4. The Costs of Going All In: There are few things more gratifying than really going for something. Whether it’s a physical, mental, emotional, or spiritual endeavor, giving something your all is what living is all about.  But doing so comes with real costs, and we’re not just talking about everything that you sacrifice for your pursuit.   We’re talking about the pain and suffering that often strikes when it’s time to move on.  Just being aware of this is a start.  But better is to realize that a life of passion and performance is, generally speaking, not a balanced life.  This is OK, so long as you own your story and actively recreate yourself when the time comes.  Again, it’s not so much about constantly being “balanced” as it is about constantly progressing.

5. The Benefits of Nature: Nature is the best. And, it helps make you your best.  In 2016 we learned that just a 15 minute stroll through greenspace can significantly boost creativity.  Regular exposure to nature has also been shown to lessen depression and anxiety.  Nature may even shorten recovery time after hard physical efforts.  Although the exact mechanisms are unknown, scientists speculate that when we are in nature our stress response gets quieted, allowing both our minds and bodies to relax.  As goes the popular refrain in the blockbuster book and movie Wild, when you’re stuck in a rut, “Put yourself in the way of beauty.”

6. Harnessing the Power of Belief: The world’s top coaches and performance consultants are starting to harness the power of what they call “belief effects,” or the very real performance improvements that accompany belief.  Increasingly, we have reason to believe that it may not be the actual ingredients in most supplements or the theories behind many interventions (think: ice-baths, compression socks, or electronic stimulation) that improve performance, but rather one’s belief that they will.  As Brad wrote earlier this year, “I have no idea if the beta-alanine or beet-root juice I’m taking will help me [in my marathon], but I’m quite confident that my belief that they’ll help me will help me.”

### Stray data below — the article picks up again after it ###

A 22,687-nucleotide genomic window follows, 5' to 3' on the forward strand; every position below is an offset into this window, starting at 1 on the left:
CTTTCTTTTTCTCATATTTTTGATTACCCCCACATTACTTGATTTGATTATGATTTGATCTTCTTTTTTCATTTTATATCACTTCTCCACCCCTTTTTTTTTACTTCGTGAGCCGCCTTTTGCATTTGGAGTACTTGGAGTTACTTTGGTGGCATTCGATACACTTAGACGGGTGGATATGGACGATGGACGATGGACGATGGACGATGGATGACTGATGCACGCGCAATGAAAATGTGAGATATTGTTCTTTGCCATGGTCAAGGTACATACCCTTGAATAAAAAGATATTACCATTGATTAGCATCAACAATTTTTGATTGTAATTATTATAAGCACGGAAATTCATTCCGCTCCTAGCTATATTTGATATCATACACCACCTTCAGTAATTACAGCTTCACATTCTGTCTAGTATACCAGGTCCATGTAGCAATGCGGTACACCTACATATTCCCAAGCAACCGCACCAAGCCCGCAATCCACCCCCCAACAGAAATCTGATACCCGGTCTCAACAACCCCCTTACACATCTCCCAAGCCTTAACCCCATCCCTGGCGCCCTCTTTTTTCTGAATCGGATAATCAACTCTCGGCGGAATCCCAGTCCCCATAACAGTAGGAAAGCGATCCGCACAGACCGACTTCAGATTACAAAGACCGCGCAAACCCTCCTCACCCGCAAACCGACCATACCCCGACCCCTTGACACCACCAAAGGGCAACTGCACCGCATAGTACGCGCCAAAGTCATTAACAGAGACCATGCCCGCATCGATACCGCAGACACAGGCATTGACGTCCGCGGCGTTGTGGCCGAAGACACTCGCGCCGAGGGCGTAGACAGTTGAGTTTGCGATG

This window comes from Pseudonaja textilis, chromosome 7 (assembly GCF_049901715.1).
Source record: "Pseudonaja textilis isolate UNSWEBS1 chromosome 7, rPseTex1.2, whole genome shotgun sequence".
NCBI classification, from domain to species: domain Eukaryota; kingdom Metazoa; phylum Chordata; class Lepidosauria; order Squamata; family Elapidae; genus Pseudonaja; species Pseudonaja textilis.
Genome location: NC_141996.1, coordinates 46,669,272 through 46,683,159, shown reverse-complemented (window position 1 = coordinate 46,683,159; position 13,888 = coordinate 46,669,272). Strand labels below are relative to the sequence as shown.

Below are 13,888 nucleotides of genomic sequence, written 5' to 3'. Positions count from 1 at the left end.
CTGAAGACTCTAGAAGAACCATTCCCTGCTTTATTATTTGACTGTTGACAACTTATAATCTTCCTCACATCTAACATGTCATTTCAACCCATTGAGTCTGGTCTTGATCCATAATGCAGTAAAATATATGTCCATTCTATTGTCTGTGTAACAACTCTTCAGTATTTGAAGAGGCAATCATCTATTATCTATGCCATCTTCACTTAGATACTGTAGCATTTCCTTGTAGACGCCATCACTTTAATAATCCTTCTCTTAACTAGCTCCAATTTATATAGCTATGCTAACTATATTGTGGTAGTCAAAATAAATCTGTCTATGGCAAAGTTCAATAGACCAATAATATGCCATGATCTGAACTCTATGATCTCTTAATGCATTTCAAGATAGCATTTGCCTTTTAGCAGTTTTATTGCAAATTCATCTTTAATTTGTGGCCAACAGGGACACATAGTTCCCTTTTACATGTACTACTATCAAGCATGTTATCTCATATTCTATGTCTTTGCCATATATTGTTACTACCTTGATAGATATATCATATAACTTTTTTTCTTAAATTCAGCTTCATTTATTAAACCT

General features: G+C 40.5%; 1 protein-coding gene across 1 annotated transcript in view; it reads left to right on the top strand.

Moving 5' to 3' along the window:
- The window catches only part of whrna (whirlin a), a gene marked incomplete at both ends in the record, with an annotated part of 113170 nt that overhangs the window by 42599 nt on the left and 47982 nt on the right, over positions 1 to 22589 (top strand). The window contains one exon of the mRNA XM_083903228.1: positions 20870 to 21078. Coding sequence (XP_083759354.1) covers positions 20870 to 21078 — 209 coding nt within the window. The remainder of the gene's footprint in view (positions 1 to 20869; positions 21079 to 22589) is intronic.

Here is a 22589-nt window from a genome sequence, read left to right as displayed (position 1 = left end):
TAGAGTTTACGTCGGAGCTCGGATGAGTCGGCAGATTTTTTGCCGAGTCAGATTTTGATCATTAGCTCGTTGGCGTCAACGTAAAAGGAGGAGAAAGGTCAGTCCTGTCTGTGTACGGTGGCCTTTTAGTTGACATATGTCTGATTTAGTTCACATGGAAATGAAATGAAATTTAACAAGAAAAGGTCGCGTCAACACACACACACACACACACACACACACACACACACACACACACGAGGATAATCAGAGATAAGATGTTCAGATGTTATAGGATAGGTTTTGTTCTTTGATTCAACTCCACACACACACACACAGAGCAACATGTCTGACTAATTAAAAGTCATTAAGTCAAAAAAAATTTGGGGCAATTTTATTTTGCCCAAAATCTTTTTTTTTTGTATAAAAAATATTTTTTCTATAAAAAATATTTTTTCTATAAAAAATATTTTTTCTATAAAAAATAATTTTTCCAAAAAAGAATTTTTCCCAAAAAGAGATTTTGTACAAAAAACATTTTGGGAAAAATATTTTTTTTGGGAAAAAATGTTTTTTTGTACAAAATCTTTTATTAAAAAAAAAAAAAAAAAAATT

7. When to Rely on Intuition: A gut feeling can lead to breakthrough, but it can also lead to ruin.  Whether or not we follow our intuition should depend on our prior experience in a given field. The more experience we have—and more precisely, the more we’ve reflected on our past experiences—the more accurate our intuition will be.  Although our gut truly does work faster than our brain, it’s still almost always beneficial to check our premonitions by going through the following exercise:


  • Remind yourself that intuition is only valuable if it concerns a field in which you have true expertise. Ask yourself: Am I truly an expert in this area?

  • Check for emotional biases. If you are in a happy mood you are more prone to taking risks whereas if you are in a sad mood you are more prone to loss aversion.

  • Think back and try to find examples of similar situations. How did those play out?

  • If applicable, use any objective data you have to analyze your intuitive hunch.

  • Test your idea with other experts and seek their feedback.